Updated: October 16, 2020 06:54 PM
Created: October 16, 2020 06:02 PM
The department that oversees employment in Minnesota is now at the center of a lawsuit filed by high school students. The students and the group, Youthprise, are suing the Minneosta Department of Employment and Economic Development (DEED) over unemployment benefits.
“I just want to get money to those kids who lost their jobs through no fault of their own and weren’t able to collect any of the benefits,” said Cole Stevens, an 18-year-old from Bloomington.
Stevens was clocking 25 to 30 hours a week at a Bloomington coffee shop until the pandemic hit.
“Ever since, I was like a sophomore in high school, I've been paying bills,” he said. “Phone bills, electricity and gas and then sometimes I pay rent too, whatever needs to be covered.”
When his hours were cut last spring, he applied for unemployment benefits.
“There was actually a question in the application that asks 'Are you a high school student?' I checked that box,” said Stevens.
He told 5 EYEWITNESS NEWS he tried to get benefits for about four weeks. During that time, the coffee shop closed permanently due to the pandemic.
On May 2, he said he received a benefits payment for about four weeks of lost wages. It amounted to $3,714, including the additional $600 per week Coronavirus Aid, Relief, and Economic Security (CARES) Act Federal Pandemic Unemployment Compensation.
“Instantly, I paid for the rent, I paid for the utilities, I paid for food on the table and in the fridge,” said Stevens. “Only about a week later, a little bit less, did they actually say you’re ineligible and due to this determination, you need to pay all of your money back.”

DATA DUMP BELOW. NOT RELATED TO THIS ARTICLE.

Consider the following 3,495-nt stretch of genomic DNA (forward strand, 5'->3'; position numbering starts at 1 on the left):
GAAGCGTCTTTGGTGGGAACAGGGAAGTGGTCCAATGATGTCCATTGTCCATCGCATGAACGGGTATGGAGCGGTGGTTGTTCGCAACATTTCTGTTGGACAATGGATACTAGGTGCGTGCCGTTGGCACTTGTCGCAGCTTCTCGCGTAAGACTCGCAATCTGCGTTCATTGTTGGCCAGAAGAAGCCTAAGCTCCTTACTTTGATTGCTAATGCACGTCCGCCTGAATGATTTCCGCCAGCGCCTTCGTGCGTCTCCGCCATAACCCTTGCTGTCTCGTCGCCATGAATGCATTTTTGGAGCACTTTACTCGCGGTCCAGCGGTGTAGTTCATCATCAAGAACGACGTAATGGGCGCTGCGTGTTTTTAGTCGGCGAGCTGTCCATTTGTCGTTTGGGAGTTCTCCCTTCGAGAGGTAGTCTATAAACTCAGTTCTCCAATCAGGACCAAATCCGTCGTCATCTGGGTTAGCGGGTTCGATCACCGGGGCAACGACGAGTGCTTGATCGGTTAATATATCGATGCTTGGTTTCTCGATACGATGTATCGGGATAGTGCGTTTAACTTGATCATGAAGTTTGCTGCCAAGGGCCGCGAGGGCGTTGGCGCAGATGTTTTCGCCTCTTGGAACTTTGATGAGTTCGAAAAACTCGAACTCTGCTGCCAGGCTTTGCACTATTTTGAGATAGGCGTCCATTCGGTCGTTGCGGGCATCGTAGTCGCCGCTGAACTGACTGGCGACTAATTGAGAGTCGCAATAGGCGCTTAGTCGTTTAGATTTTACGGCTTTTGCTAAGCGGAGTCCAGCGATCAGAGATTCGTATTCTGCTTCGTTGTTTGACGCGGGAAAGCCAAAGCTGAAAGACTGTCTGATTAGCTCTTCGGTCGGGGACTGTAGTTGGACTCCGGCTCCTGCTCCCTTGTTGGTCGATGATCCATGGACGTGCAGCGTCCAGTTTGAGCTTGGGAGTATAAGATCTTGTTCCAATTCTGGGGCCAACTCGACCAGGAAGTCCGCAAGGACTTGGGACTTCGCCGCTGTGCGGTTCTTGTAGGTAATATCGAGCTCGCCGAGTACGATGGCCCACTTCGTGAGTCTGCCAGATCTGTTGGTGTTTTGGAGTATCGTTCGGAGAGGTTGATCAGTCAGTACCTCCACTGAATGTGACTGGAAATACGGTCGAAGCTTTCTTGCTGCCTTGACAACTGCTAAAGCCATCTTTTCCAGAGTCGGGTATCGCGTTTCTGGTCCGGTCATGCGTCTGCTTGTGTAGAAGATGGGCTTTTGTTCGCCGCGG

According to state law, high school students are not eligible to receive unemployment benefits. Stevens, however, argues he should’ve been covered by the Pandemic Unemployment Assistance (PUA) program.
PUA provides benefit payments to those who are, “not eligible for regular employment benefits,” according to the DEED website.
“Unfortunately, DEED has taken the position that they are not eligible for those federal benefits,” said Matt Norris, policy director at Youthprise.
The organization has joined Stevens, who graduated in May, and current high school students in a lawsuit arguing DEED violated federal law by denying those benefits. They are seeking DEED be required to provide those benefits to those who qualify.
The lawsuit outlines Stevens' struggle and claims “DEED has similarly denied the applications for PUA benefits by numerous other young people who are represented in this case by Youthprise solely because they are high school students.”
“I think we have to start to reconsider this notion we have about what high school employment looks like,” said Norris. “For many families, these young people are one of, if not the only, breadwinner in the household.”
Norris said if they are successful, it will have a broad impact.
“Not only would it help individuals employees like Cole who have appealed and are going through the process, we're also pushing for it to apply retroactively to anybody who has not yet applied for those unemployment insurance benefits,” said Norris. “It’s hard to get an exact figure potentially on more than 10,000 high school students across the state of Minnesota.”
Stevens added, “For my whole family and for hundreds of other families out there, and disproportionately so Black and brown families and inner-city communities.”
Stevens appealed DEED’s decision and now is being asked to repay $1,314 of the total. Through the lawsuit, he and other students are seeking reimbursement.
While they hope it will allow other students to receive benefits through the PUA program, they also have a larger goal. They want to see a change to the state’s unemployment insurance law to allow high school students to apply for that as well.
“I don’t think that young people are really ever taken into consideration when decisions are being made and I think it’s time for that to change,” said Stevens.
DEED Commissioner Steve Grove said in a statement, “While DEED has a responsibility to uphold the current law, we are strongly supportive of efforts to legislatively broaden the law to provide Unemployment Insurance benefits to Minnesota’s high school students who meet all of the other eligibility requirements in the Unemployment Insurance law.”
A spokesperson told 5 EYEWITNESS NEWS they cannot comment further on ongoing litigation.
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